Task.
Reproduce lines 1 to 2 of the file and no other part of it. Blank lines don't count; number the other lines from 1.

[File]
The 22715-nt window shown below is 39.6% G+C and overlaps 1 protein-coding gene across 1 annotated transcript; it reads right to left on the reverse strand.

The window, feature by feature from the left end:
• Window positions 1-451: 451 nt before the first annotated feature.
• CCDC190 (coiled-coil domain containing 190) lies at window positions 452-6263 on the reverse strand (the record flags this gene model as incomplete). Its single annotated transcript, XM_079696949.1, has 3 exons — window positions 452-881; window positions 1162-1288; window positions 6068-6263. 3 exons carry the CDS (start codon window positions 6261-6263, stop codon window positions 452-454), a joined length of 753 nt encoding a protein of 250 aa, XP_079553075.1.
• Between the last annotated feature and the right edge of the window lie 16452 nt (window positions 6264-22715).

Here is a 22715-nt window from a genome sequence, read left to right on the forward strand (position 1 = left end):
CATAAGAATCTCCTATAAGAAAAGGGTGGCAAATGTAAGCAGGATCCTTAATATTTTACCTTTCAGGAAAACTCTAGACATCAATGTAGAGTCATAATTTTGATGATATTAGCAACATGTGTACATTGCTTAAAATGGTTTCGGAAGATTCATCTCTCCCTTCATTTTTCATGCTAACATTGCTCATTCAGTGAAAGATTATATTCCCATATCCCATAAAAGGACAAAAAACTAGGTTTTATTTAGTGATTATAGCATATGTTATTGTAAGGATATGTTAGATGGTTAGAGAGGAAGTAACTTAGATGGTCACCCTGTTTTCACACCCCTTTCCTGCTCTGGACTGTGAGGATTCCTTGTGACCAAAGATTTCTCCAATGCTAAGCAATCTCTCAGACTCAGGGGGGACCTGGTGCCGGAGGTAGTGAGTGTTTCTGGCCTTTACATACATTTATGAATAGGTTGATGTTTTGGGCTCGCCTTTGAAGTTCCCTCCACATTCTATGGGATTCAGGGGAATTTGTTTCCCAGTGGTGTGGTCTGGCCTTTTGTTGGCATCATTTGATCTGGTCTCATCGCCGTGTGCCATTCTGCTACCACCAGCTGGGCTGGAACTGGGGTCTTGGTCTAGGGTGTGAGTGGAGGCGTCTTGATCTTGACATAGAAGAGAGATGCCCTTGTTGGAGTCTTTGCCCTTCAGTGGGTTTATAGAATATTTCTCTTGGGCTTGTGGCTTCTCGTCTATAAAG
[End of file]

The 22715-nt window shown below is 39.6% G+C and overlaps 1 protein-coding gene across 1 annotated transcript; it reads right to left on the reverse strand.

The window, feature by feature from the left end: